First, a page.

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Not by Happenstance

Every week in school, Danny was told the story of the Torah portion of that week. Since he was already in second grade, this was his second year hearing the same stories. When the portion of Vayeshev came along, and Danny heard the story of Joseph being thrown into the pit by his brothers, he could not restrain himself and burst out: "I don't understand this Joseph. He already knew from last time that his brothers were plotting against him. Why didn't he just stay away from them?"

In this week's Torah portion, Shmot, we read of the enslavement of the Jewish People by the Egyptians. The Egyptian exile was the outcome of a chain of events that began with the sale of Joseph into slavery by his brothers. We read of these events year after year, and there must be a purpose for this repetition. Unlike Danny the second grader, we realize that the story is not literally reenacting itself every year; yet, there must be a new insight, a new take on the story that we glean from the rereading each year.


The series of events, beginning with the sale of Joseph and culminating with the enslavement of Jewish people, can be interpreted on two levels. On the surface, the plot is fascinating yet perfectly understandable. A competition among siblings escalates and reaches a peak with one brother being sold as a slave. The brother is later elevated to being viceroy, in a position to provide for his family when, years later, they are forced to go down to Egypt to purchase grain. This, in turn, leads the entire family to settle in Egypt. When the old king dies, he is replaced by a new king who does not remember his country's history, and thus begins the persecution of the group of strange immigrants.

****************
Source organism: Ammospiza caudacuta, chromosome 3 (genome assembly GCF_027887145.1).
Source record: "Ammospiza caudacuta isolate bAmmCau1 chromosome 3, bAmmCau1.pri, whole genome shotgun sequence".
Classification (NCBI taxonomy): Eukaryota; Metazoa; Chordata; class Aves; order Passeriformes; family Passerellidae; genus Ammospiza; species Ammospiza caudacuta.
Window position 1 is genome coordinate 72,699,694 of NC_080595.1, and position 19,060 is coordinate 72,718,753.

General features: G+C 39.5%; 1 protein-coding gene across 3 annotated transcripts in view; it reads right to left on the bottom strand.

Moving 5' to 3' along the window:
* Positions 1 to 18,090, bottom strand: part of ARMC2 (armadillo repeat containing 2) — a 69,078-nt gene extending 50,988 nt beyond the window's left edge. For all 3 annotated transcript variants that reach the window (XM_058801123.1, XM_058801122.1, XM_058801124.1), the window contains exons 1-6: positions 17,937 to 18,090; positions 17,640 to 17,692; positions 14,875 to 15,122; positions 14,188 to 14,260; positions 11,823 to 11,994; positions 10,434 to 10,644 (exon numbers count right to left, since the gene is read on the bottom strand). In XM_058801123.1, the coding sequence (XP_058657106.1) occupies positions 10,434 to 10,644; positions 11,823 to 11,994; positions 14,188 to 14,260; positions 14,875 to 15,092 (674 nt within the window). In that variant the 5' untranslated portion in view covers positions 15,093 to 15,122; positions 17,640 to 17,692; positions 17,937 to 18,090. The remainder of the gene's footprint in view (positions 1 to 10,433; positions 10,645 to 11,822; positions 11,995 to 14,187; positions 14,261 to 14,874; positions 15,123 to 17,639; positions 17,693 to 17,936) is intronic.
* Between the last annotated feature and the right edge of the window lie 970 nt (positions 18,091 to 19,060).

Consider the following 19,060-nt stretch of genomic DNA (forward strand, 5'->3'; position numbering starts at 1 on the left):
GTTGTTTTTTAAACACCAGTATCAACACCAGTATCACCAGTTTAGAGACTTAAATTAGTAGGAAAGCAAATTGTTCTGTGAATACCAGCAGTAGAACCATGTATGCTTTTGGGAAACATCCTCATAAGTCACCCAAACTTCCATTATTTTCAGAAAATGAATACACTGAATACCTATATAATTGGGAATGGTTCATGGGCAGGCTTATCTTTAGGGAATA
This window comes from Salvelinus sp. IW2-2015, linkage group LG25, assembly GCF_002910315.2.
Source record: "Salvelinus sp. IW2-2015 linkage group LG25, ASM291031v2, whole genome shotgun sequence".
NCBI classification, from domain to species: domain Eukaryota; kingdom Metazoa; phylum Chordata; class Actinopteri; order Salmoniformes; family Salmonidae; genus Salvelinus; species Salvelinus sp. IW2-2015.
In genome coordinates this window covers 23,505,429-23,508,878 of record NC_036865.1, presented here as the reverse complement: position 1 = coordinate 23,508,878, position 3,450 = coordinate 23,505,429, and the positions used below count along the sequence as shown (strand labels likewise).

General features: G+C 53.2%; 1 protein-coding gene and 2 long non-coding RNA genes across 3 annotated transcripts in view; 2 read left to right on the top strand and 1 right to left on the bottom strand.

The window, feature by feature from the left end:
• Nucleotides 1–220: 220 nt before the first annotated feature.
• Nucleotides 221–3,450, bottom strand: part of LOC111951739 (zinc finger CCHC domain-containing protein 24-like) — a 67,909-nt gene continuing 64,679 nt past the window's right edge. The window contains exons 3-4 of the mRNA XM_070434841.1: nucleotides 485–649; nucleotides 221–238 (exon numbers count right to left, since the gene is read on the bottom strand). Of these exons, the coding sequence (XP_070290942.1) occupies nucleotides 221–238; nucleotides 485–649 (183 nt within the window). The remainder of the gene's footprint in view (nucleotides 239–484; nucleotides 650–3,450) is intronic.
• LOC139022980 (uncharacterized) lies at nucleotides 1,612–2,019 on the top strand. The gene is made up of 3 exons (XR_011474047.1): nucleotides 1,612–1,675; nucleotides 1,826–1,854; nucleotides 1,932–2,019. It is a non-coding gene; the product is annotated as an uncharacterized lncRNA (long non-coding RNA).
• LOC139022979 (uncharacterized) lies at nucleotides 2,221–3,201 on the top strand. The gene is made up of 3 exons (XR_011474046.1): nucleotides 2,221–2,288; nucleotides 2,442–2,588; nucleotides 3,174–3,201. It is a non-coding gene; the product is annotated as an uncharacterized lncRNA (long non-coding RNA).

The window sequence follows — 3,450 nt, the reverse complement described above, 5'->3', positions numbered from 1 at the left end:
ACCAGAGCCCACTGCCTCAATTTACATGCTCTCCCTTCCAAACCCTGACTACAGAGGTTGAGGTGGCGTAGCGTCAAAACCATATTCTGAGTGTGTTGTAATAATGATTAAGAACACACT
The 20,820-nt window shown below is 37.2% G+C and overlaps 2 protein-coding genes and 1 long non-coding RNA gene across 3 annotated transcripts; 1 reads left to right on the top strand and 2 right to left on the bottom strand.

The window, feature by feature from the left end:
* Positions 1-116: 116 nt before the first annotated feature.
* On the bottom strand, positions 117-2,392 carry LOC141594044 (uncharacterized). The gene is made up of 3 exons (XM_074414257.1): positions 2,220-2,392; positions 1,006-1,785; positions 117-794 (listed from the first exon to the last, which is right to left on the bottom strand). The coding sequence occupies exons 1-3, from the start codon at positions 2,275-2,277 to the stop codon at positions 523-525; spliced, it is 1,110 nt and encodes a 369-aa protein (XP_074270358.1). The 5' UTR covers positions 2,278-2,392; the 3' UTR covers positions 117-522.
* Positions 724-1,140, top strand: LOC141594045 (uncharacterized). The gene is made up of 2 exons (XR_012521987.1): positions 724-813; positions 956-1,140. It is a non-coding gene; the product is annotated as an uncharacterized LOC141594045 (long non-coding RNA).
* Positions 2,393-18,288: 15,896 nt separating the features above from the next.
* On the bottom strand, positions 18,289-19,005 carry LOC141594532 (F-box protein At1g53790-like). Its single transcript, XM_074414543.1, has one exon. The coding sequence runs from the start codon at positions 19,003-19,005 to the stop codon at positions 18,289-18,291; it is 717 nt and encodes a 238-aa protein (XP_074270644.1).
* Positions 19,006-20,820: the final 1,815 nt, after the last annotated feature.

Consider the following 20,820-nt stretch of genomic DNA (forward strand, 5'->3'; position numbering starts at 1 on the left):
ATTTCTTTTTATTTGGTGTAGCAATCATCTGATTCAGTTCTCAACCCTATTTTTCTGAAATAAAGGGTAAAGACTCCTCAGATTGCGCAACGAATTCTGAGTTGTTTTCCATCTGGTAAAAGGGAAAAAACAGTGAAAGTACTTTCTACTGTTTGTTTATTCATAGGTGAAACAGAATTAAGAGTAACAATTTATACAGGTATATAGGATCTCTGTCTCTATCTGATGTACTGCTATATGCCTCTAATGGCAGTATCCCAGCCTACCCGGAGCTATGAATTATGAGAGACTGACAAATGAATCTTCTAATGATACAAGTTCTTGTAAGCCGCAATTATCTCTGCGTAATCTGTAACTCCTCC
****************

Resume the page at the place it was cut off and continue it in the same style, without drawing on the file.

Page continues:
The above is a concise, if superficial, rendering of the story. Yet, if we examine it on a more profound level, many details are unfathomable. How does a slave should rise to become viceroy? Why did the whole family choose to settle in Egypt rather than remaining safely in their own land? How did the Egyptians so quickly forget their debt to Joseph and his family, and begin to maltreat them?

These events did not occur randomly, but were part of a grand design, put in motion by the Creator. From the beginning of our nation’s history, as G-d foretold to Abraham, He intended that we should spend time in the Egyptian exile, and He Himself designed the series of events that would lead to that conclusion.

But why? What benefit was there in being enslaved in Egypt? Our sages explain that Egypt was the "iron cauldron" in which the Jewish character was forged. After undergoing the experience of slavery, they were subsequently purified and prepared for receiving the Torah on Mount Sinai.

When we study the Torah portion of the exile and exodus from the proper perspective, we have a better understanding of why the tale is retold every year. Events that seem to have happened randomly are actually part of a divine plan. All of history follows a grand design, leading to the ultimate conclusion: the true and complete Redemption.

We learn from the story of the exile and Redemption from Egypt never to despair. No matter how bleak our circumstances, G-d is guiding our footsteps and preparing us for the great revelation to come. And in our time, we know that it will happen very soon, with the ultimate Redemption with Moshiach.



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